The ascent continues. Google accounted for a ridiculous 69.17 percent of all U.S. search in June, according to new data from Hitwise. What’s even more ridiculous is that the search engine is still adding market share. One year ago it accounted for 63.92 percent. Just last month it was at 68.29 percent.
For Google to keep gaining market share, someone else has to lose it. In this case it is once again Yahoo Search and MSN Search. Yahoo Search is down to 19.62 percent after last year being at 21.31 percent. Microsoft (which runs MSN) is fairing much worse percentage-wise, down to 5.46 percent from 9.85 percent last year.
This data continues to show why it is important for Microsoft to acquire Yahoo’s search business if it has any hopes of even remotely competing in the search space. It has been trying to do so for the past several months, but the two sides cannot see eye to eye on terms (or just about anything else).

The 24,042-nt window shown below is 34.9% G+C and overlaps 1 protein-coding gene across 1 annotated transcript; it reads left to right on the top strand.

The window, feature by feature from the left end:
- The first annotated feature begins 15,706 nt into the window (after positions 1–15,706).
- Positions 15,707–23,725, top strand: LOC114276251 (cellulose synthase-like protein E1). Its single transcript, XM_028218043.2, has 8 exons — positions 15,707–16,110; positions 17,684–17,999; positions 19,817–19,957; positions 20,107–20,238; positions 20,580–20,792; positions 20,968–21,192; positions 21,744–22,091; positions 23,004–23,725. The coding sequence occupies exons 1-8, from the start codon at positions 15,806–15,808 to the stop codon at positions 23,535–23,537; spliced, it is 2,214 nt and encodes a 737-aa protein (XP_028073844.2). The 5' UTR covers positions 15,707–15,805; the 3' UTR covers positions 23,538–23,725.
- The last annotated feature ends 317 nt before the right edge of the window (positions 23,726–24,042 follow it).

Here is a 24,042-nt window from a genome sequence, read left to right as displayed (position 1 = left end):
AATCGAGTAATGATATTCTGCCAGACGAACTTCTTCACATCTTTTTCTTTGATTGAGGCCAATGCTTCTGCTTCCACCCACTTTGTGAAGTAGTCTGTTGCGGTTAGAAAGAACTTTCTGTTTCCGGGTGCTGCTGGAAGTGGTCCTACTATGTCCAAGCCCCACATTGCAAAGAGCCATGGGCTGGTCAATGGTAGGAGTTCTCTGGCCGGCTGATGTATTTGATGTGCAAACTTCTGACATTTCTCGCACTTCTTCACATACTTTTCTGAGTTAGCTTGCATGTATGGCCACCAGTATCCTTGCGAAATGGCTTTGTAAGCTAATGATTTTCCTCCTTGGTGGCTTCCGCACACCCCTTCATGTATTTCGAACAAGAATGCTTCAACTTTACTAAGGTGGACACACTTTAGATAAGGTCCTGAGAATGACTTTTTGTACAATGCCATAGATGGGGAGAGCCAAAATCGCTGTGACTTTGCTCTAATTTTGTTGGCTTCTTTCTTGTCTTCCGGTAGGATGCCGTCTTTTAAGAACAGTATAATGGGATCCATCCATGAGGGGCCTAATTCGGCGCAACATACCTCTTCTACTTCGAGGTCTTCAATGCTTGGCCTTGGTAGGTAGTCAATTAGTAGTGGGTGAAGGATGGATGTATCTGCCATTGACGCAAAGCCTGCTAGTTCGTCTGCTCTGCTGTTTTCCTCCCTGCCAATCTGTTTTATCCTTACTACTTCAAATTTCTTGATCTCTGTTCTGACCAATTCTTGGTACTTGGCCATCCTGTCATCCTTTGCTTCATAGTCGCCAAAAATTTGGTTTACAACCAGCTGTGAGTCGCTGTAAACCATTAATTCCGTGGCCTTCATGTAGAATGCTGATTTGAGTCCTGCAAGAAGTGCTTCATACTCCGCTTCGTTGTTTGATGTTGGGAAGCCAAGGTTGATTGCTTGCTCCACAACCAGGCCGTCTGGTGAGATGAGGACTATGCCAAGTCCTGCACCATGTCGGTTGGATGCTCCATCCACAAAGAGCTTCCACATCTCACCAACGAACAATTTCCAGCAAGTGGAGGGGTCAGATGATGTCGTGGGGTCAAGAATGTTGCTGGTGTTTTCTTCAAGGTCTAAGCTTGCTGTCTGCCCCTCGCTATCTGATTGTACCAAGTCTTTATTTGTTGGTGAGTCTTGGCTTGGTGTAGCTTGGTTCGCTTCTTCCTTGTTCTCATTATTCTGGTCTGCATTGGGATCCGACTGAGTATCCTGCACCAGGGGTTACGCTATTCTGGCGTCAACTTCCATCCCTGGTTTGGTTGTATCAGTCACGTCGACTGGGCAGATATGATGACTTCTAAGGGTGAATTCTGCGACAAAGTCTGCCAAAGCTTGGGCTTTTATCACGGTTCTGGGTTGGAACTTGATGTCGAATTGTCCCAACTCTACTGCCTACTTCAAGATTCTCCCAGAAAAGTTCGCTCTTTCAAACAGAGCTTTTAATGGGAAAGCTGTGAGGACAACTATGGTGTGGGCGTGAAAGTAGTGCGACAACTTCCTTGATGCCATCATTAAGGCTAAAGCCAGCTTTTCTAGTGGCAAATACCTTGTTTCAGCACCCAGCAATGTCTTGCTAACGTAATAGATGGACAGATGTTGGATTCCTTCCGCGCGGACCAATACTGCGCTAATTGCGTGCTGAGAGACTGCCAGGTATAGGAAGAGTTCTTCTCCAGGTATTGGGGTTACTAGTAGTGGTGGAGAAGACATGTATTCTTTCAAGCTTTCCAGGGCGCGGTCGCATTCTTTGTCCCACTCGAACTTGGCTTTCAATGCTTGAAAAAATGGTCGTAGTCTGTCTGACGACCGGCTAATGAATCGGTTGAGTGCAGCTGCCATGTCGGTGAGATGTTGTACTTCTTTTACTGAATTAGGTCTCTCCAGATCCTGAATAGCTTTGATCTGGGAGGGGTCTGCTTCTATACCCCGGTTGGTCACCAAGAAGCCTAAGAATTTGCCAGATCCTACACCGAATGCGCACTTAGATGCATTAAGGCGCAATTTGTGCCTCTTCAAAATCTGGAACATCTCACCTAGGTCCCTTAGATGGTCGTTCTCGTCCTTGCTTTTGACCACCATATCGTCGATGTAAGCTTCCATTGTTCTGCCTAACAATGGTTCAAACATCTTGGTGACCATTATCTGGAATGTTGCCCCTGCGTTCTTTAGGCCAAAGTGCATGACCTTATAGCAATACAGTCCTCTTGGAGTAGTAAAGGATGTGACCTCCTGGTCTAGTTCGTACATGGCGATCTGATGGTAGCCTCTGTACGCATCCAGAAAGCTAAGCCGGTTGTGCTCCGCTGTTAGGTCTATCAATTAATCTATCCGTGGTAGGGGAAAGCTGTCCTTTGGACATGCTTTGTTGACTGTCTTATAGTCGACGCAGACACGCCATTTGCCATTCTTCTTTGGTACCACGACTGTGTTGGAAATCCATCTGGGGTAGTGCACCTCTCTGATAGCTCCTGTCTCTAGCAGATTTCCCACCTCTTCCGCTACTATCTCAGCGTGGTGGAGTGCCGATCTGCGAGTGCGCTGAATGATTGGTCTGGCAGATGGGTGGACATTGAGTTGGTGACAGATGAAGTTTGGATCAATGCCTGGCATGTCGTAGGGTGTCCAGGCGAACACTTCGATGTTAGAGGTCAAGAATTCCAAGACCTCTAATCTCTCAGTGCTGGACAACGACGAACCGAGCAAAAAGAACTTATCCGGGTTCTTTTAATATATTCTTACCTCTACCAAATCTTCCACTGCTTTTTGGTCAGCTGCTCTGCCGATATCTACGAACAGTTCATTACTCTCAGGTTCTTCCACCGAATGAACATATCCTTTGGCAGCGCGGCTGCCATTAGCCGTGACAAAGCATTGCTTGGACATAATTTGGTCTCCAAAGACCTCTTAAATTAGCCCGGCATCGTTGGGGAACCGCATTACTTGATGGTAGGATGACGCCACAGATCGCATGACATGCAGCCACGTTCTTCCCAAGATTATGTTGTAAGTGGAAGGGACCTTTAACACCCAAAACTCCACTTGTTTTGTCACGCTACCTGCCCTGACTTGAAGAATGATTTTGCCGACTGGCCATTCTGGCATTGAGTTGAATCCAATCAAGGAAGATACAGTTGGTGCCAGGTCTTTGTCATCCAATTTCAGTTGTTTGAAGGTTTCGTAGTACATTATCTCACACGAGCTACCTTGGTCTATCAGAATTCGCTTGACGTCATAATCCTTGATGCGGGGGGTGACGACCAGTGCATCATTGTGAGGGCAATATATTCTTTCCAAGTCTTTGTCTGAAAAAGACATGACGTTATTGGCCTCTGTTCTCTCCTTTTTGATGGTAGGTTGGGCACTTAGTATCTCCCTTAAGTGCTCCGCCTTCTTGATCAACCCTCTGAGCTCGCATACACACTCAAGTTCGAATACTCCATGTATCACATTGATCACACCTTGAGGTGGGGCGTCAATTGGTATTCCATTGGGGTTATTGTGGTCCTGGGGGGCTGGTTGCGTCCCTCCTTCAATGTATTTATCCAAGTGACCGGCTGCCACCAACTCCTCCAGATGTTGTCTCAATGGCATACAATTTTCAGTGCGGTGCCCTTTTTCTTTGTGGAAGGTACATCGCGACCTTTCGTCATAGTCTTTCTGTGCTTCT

Microsoft’s rather comical attempt to pay users to use its Live Search product doesn’t appear to be paying off for anyone except those users it is paying. Perhaps its purchase of the semantic search site Powerset will help it fair better, but results from that are likely a long way off.
Meanwhile, in many parts of the world Google Search is even more dominant. In the U.K. for example, Google accounts for 87.34 percent of all searches. Yahoo and Microsoft both hold about 4 percent. In Australia, Google controls nearly 88 percent of all searches — and that is after falling from nearly 89 percent last month. Life at the top is tough.
While Ask.com had been managing to gain some traffic over the past year, it too fell in the past month. It now accounts for 4.17 percent of all U.S. search traffic.
update: Some of the stats from Hitwise have been updated.
VB’s research team is studying mobile user acquisition:
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